Five Clarkson students learned firsthand how these businesses grow during a two-and-a-half week trip to Uganda in May. The trip was the final chapter in a Global Business Experience course taught by Professor of Consumer & Organizational Studies Augustine Lado, who also led the overseas excursion. Lado, who is Sudanese-American, grew up in Uganda.
"Microbusinesses are usually defined as employing seven people or less," says Lado. "In Uganda, many of these businesses are operated by just one or two people. Our interests lie in understanding the ecology of business there - how entrepreneurs navigate the challenges of doing business at the grassroots level, from securing start-up funds through loans and complying with local government regulations and policies."
Lado and the students spent time at three companies: Numa Feeds, a company that processes animal feed and human foodstuff such as sorghum and millet; Mukono Vanilla Spices & Horticulture, which cures, processes and packages vanilla beans; and Gumutindo Co-operative Coffee Enterprise, which works with local coffee farmers and international nonprofits to distribute its Fair Trade organic coffees to coops across the United States and Europe.
Numa Feeds, which is located in a small rural area in southwestern Uganda, some 300 kilometers from Kampala, the capital city, buys its grain from local farmers' cooperatives and then processes, packages and sells the grains in and outside the community. Small businesses like Numa Feeds rely on low-interest loans from nonprofit agencies. In this case, the company received a micro loan from U.S.-based African Development Foundation (ADF). These nonprofit funding sources are important as commercial banks in Uganda often charge exorbitant interest rates: as much as 48 percent for first-time business owners. Moreover, by working directly with the local farming cooperatives, the profits generated by Numa Feeds and similar microbusinesses are retained within the community.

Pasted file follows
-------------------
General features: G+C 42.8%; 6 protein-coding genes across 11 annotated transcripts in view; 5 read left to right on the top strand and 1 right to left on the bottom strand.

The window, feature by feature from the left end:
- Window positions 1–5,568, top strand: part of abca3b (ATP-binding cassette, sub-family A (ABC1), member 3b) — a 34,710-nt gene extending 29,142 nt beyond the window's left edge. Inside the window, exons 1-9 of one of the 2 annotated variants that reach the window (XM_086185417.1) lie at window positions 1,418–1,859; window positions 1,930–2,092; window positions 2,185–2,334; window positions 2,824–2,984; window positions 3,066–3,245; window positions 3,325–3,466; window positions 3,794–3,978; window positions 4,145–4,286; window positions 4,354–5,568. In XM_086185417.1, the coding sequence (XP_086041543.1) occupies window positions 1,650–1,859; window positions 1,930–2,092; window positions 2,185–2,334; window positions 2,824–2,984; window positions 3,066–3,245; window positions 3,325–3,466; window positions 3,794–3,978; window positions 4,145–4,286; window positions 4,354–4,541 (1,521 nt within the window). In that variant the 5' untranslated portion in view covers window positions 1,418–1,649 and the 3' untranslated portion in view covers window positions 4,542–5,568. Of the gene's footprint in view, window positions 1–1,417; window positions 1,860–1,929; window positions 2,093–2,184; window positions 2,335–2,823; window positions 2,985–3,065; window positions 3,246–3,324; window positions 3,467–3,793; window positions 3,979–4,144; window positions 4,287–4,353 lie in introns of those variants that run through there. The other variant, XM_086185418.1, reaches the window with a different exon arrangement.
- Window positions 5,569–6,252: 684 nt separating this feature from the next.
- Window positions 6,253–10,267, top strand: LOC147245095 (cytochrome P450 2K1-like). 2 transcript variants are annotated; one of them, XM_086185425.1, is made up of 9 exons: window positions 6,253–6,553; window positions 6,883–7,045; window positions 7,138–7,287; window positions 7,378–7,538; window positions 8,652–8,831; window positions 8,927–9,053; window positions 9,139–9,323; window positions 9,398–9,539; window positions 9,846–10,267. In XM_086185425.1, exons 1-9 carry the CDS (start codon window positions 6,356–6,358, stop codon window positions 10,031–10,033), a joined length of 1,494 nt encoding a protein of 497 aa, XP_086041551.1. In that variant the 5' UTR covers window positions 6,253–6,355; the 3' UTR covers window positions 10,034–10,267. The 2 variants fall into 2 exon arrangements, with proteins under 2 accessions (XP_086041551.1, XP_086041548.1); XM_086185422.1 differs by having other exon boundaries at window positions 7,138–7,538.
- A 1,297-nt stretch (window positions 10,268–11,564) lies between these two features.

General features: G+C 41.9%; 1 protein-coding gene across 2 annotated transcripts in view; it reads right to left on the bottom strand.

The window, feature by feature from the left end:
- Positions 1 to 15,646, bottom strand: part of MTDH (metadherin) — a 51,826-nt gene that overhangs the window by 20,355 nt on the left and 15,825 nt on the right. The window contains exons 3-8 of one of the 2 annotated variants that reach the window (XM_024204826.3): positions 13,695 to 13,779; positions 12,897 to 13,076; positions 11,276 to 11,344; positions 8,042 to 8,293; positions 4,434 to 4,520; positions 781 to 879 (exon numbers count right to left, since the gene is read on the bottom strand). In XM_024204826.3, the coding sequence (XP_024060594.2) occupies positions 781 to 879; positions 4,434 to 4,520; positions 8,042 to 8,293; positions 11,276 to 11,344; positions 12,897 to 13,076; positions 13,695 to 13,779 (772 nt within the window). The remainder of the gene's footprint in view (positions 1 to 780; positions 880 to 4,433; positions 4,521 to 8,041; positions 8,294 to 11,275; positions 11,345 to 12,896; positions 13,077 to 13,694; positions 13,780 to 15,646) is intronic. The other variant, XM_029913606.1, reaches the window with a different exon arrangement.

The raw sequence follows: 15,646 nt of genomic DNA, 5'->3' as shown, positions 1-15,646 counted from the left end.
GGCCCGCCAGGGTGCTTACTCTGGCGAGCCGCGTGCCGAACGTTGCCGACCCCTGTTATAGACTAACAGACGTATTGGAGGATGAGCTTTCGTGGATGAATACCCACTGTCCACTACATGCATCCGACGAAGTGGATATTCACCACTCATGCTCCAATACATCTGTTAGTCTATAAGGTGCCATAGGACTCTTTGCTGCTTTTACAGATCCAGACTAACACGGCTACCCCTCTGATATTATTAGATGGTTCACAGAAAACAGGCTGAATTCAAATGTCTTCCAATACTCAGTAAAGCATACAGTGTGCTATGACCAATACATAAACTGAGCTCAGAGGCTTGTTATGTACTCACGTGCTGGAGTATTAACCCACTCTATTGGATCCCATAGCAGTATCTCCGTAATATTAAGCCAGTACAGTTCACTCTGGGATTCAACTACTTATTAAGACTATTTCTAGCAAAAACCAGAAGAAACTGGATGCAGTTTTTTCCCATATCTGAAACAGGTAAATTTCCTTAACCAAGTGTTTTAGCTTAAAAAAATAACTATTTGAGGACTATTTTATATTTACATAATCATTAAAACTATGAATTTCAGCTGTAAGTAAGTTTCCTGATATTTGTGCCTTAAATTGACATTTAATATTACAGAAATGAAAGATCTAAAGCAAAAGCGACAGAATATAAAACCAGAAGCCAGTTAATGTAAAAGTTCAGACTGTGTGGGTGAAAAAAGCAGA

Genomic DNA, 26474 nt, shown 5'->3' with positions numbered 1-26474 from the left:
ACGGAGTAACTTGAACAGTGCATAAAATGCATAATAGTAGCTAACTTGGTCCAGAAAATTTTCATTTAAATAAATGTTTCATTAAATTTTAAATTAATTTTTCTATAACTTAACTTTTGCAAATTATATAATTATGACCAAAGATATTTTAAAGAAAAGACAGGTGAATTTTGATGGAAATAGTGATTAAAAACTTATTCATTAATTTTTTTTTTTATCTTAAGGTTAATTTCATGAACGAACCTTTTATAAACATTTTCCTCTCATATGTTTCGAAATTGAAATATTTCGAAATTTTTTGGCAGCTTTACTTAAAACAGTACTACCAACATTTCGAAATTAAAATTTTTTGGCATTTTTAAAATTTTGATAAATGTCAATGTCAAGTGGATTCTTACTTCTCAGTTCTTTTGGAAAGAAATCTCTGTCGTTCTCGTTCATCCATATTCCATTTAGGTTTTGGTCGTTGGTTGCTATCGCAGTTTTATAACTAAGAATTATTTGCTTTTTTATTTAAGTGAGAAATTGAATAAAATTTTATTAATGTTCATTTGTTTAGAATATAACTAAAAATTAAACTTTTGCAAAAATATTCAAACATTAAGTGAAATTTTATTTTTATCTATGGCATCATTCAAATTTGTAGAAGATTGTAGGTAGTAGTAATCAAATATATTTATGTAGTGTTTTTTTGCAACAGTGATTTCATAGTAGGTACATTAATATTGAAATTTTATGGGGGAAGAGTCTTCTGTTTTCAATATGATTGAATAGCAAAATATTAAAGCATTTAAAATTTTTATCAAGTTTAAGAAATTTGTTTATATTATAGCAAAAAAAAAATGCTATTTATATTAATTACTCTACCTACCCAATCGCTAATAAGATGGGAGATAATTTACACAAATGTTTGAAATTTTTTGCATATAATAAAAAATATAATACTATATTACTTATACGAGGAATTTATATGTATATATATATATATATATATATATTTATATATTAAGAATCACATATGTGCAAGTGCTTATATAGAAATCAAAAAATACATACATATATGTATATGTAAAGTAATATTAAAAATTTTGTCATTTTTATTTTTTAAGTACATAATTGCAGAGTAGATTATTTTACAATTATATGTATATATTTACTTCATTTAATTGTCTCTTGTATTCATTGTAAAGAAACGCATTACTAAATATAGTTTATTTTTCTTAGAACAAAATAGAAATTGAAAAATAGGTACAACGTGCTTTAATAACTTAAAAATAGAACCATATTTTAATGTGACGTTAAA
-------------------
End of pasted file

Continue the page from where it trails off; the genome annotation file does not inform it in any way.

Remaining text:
For Brittnie Carroll '10, understanding the political economy of microbusiness was a revelation. "I learned the most about the entrepreneurs in Uganda during our visit to Numa Feeds," she says. "This business really demonstrated how micro-finance can be used to enhance business and the quality of life in Africa."
It was through Lado's professional relationship with ADF that the Clarkson group was able to visit the companies and meet with the owners and workers. The group visited a commercial bank to learn about loan processing, and also met with officials from the Uganda Investment Authority (UIA). The UIA acts as a liaison between government regulatory agencies and private businesses.
At the Mukono Vanilla Spices & Horticulture, the students even went into the fields with the farmers to see just how much physical labor goes into growing and harvesting vanilla beans.
"It is important that people see all the work that goes into the things we buy and take for granted," says Lado.
The trip also provided a window into the culture of doing business in Africa. "It was interesting how the vanilla spice company ran, for example," says Scott Robinson, a student in The Clarkson School. "It was different than how it might be run here. Although they work very hard, the entrepreneurs and the whole culture of business seems much more laid back, less frantic."
Although based in Kampala, the group traveled throughout Uganda in a rented car. Their excursions included a boat ride down the Nile and a two-day trip to a Game Reserve in Kenya.